As the health care debacle careens toward passage in the United States Senate, many of its opponents (including some of my close friends) are convinced that should “Obamacare” actually get to the president’s desk, it will become the transformative event that irrevocably changes America forever. Mark Steyn sums up this viewpoint well in The Corner: “. . . the object for savvy Dems is to get this thing passed in whatever form because, once you do, there’s no going back.” Mark bases this on the experience of Canada, where he cut his teeth as a columnist (and still writes for Macleans). There’s only one problem; when socialized medicine passed in Canada, it was done with the support of both major parties. In fact, the Liberals and the Progressive Conservatives (as they were known) vied with each other to be the left-wing alternative to Canadian voters. That is not the case here.
More to the point, in order for Obamacare to be a game-changer, it has to survive. While I do not yet believe it will even get out of Congress (and Rich Lowry & Robert Costa explain why it wouldn’t in NRO), I further refuse to believe that it will be permanent. Contrary to popular belief, American history is replete with “permanent” programs that were supposed to dramatically change America – only to eventually end up at the bottom of the Potomac River. I’ll present just five below.
The Alien and Sedition Acts (1798): Passed by the Federalist-controlled Congress in the midst of war fever created by the “XYZ Affair” in France. In fact, said war fever was so strong that the Federalist increased their majorities in Congress after passing these (which even at the time were controversial). Vice President Thomas Jefferson (de facto leader of the opposition) was so worried about the Acts’ effects – and the Federalists using it to permanently ensconce themselves in power – that he helped convince two states (Kentucky and Virginia) to declare they had the power to invalidate federal law within their boundaries (the idea was met with derision in the rest of the country). Then came the enforcement of the Acts, which even some Federalists believed was ham-handed, at best. The revulsion of the American people ushered Jefferson and the Democratic-Republicans into power in 1800. The Federalists never won another national election, and by 1820 they were finished as a national party. The Acts were repealed in 1801.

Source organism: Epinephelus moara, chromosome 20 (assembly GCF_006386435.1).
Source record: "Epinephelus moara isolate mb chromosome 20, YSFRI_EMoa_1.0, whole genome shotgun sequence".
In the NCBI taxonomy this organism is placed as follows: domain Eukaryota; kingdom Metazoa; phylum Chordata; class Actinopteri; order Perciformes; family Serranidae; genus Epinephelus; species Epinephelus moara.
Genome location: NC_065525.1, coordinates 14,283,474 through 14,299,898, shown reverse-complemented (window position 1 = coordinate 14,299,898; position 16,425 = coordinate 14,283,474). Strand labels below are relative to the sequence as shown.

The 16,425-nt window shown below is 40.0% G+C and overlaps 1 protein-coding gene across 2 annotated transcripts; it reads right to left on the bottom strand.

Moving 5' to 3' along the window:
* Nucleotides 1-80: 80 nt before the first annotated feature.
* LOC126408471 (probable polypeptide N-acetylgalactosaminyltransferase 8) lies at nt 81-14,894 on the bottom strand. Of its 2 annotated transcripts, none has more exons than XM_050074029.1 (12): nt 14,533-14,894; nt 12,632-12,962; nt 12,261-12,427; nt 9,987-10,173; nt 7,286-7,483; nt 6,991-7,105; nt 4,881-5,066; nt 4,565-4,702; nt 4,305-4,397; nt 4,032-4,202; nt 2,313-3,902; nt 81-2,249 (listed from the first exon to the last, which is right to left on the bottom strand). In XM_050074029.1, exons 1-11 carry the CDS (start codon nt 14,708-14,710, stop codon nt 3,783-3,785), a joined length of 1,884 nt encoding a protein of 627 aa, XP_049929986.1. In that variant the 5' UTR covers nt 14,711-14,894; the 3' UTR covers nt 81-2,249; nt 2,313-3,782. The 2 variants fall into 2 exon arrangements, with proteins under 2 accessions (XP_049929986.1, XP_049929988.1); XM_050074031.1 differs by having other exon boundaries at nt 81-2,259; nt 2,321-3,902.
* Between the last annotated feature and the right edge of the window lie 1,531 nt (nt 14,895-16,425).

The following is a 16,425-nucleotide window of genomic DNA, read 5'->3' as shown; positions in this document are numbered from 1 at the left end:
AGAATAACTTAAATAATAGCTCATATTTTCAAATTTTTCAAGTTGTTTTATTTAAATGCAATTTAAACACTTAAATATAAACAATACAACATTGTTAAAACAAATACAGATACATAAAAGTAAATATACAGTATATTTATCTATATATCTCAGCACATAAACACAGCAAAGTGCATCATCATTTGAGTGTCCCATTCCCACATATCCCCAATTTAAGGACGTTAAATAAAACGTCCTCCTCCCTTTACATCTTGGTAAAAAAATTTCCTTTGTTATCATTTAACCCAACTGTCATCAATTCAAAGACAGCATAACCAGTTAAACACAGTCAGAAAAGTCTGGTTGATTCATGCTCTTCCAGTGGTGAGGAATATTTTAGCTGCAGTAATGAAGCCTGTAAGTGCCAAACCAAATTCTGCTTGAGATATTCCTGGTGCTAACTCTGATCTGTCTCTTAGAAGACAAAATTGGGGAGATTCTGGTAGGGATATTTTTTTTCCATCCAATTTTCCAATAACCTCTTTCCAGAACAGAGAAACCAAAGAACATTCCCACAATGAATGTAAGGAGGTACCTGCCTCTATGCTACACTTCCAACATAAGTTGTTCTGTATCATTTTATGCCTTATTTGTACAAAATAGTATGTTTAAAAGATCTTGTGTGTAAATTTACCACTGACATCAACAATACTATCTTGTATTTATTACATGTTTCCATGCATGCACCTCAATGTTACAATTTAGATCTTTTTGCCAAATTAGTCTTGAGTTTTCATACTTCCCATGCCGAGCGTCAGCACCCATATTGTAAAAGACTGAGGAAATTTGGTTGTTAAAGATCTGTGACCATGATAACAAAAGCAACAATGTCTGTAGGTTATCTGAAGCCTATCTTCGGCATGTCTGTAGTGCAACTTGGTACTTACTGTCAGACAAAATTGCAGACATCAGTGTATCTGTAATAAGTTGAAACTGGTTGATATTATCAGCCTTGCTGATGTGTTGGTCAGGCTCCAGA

The Kansas-Nebraska Act (1854): Hey, look! Nebraska again! Of course, the real controversy was that a new territory (Kansas) would be created and opened up for slavery. It ended the Missouri Compromise of 1820, and was met with howling rage in the North (where roughly 2/3 of the voters lived). The Democrats rammed it through Congress anyway. Northern voters responded by electing anyone who claimed to oppose Kansas: Midwestern Republicans, New England Know-Nothings (who rather brilliantly played the Giants-Stadium-like wind shifts in Massachusetts to establish themselves as the antislavery party that year), and New York Whigs. Despite this, the Democrats trudged onward. In 1858, President James Buchanan insisted Kansas was as much a slave state as Georgia was. By 1861, Buchanan was replaced by Lincoln, the secession of the South gave Republicans control of Congress, and Kansas was admitted as a free state.
Prohibition (1918): This one was actually popular when it was grafted onto the Constitution in 1918. Its enforcement quickly became laughable, yet it stayed on the books long after it lost its support. It even seemed to be approved by the voters in 1928, when the first anti-Prohibition candidate for President (Al Smith) went down to ignominious defeat to Hebert Hoover. Four years later, Hoover was bounced, and under the watchful eye and helping hand of FDR, Prohibition was repealed in 1933.
Catastrophic Health Insurance (1988): I must say, this is my favorite. It was the first supposed bridge to socialized medicine, and unlike Obamacare, it had bipartisan support. Ronald Reagan himself signed this massive government expansion into law. Then, as with Prohibition and the A&S Acts, the implementation sent voters (particularly seniors) into a rage. One year later, that anger was enough for a Congress with larger majorities for the Dems and a president firmly to Reagan’s left (Bush the Elder) to reverse the decision; CHI was repealed in 1989.
Assault Weapons Ban (1994): In political terms, this is the closest to Obamacare – sure to cost the Administration and its supporters votes, but seemingly “worth it” from the policy perspective of the Left. The ban was eventually passed as part of the infamous “Crime Bill” of that year, a bill with enough Republican support to take it off the list of issues that led to the Republican 1994 surge. The law would sunset in ten years – right smack in the middle of the 2004 campaign. True to form, the president running for re-election that year (Bush the Younger) insisted that he would sign an assault-weapons ban extension if a bill ever reached him, and his opponent (John Kerry) pushed for Congress to pass such an extension. Congress refused to do so – among those voting against extension was none other than John McCain – and the assault weapons ban expired in 2004.
Five acts of legislation. All were considered political game-changers. All were expected to be chiseled into the foundation of American society. None of them lasted more than fifteen years.
There is no reason to automatically assume Obamacare (should it even pass) will be any different.